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Novelist Jamie Kornegay talks about his debut, Soil, life in Mississippi, writing humor effectively, and the geography of isolation. ...more

This Week in Short Fiction

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The gamer story. Regardless of its iteration—D&D, Commodore 64, Nintendo, X Box, LARP—there is the hero, and there is the rest of the gang, subjugated as sidekicks and underlings. The gamer story has a long tradition of tropes and structures, arcs and character elements, at the center of which has always been the hero telling the story and in world more like ours, the person role-playing that hero.

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The Rumpus Interview with Thomas H. McNeely

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Thomas H. McNeely discusses coming of age in the 1970s, Houston's complicated racial history, and his new novel Ghost Horse. ...more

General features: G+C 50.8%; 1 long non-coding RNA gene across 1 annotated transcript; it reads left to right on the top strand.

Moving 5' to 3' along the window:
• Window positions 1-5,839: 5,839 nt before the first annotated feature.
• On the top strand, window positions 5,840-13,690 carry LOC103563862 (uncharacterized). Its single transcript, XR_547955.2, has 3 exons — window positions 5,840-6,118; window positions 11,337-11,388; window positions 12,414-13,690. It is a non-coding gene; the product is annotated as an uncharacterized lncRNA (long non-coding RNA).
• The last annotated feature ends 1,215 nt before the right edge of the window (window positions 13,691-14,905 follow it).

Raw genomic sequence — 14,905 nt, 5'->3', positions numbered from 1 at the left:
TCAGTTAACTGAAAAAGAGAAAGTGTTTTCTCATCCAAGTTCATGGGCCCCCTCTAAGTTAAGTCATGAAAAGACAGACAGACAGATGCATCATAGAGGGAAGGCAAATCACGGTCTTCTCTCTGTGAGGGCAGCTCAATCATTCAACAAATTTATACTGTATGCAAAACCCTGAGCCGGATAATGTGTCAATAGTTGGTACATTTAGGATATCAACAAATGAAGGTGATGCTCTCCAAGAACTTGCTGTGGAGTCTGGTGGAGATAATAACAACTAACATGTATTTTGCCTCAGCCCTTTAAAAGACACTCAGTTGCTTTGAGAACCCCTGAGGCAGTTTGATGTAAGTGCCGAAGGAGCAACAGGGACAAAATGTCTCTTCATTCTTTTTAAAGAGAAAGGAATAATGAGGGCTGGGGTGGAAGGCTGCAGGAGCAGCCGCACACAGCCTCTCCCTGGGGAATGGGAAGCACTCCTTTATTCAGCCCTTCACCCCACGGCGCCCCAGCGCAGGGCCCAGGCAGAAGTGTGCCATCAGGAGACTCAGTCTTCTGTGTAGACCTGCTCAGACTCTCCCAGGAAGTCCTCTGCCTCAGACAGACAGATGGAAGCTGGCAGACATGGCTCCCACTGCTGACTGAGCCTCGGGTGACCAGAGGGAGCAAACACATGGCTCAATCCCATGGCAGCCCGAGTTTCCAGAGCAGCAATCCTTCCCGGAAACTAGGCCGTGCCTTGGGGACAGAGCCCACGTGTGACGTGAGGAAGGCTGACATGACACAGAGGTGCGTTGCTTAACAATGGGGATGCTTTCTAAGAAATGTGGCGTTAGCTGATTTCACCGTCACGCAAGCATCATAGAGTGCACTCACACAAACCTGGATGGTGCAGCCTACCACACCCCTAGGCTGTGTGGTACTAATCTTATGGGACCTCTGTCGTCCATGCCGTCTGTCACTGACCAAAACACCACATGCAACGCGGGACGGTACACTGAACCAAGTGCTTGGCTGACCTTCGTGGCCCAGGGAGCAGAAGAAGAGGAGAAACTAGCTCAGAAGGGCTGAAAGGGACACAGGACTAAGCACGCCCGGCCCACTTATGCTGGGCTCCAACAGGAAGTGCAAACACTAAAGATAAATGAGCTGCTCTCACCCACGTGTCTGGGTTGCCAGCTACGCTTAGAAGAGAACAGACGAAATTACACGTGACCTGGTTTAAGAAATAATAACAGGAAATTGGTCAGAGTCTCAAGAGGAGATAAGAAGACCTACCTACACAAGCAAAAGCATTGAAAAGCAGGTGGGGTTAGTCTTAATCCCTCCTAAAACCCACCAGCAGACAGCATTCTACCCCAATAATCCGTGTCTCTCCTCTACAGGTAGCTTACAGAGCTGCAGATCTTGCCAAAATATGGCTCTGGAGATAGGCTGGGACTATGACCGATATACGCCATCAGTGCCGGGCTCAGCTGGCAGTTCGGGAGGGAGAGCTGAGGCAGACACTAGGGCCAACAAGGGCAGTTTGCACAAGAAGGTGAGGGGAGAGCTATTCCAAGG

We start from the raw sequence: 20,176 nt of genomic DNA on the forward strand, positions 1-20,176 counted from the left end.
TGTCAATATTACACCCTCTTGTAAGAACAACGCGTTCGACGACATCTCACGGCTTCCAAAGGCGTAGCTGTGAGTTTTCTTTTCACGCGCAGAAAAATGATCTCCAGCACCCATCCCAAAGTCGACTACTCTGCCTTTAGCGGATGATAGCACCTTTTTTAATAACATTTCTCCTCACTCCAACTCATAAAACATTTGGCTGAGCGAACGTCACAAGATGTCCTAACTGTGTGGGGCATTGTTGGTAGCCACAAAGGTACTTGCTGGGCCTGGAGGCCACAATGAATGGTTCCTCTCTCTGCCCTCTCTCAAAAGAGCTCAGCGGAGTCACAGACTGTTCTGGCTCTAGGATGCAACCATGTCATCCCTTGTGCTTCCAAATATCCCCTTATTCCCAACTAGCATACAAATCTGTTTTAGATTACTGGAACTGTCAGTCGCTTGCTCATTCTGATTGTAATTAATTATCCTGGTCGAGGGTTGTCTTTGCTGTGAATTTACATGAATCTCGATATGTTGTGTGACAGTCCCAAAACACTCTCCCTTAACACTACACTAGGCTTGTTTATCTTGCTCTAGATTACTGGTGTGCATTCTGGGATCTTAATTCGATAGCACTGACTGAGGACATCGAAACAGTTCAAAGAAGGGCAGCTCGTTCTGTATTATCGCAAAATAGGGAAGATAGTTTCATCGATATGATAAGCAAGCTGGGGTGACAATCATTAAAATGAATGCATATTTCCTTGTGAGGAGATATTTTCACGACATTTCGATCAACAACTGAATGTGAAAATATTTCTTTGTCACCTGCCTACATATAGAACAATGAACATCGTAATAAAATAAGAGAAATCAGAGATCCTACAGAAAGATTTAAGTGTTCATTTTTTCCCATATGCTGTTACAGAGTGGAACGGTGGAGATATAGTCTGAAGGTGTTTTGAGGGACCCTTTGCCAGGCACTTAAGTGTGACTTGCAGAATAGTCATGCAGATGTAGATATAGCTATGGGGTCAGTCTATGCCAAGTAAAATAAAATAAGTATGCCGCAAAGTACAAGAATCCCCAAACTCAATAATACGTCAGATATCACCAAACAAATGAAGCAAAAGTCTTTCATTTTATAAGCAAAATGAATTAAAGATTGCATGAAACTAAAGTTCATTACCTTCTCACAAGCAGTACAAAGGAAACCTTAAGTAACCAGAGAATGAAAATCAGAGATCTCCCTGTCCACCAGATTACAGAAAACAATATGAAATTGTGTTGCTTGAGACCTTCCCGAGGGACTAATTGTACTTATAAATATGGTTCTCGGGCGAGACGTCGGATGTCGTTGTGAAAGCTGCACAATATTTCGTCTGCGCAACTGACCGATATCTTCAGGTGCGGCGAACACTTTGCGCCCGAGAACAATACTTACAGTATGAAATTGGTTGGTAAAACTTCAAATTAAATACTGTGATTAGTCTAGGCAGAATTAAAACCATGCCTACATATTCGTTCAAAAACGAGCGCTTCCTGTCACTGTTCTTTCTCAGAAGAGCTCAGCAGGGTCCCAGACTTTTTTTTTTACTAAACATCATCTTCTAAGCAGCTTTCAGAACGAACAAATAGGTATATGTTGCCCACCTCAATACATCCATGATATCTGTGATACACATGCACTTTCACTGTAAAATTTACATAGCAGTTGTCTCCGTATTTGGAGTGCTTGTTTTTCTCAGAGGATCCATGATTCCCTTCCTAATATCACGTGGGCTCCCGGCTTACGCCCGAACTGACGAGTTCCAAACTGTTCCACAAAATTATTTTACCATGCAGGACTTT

O’Connor Memorialized

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Peacocks, poetry, and one of America’s most enduring authors.

Upon entering the cathedral for the small induction ceremony, attendees were greeted by two gigantic, sparkling sculptures suspended from the ceiling—they are phoenixes, part of an installation by the Chinese artist Xu Bing, but at first glance you might mistake them for peacocks, like the ones that O’Connor raised on her family’s Georgia farm, Andalusia.

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This Week in Short Fiction

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On Tuesday, Aqueous Books released From Here, Jen Michalski’s second short story collection and fourth book. The founding editor of the literary quarterly jmww and a long-time Baltimore resident, Michalski’s fiction has found homes in more than 80 publications.

Looking at the early reviews and the stories from the new collection that have appeared online, one gets a sense of Michalski’s territory: neighborhoods with worn and tattered fences, where yards and lives overlap and spill onto one another, where rules are broken and categories are hard to define.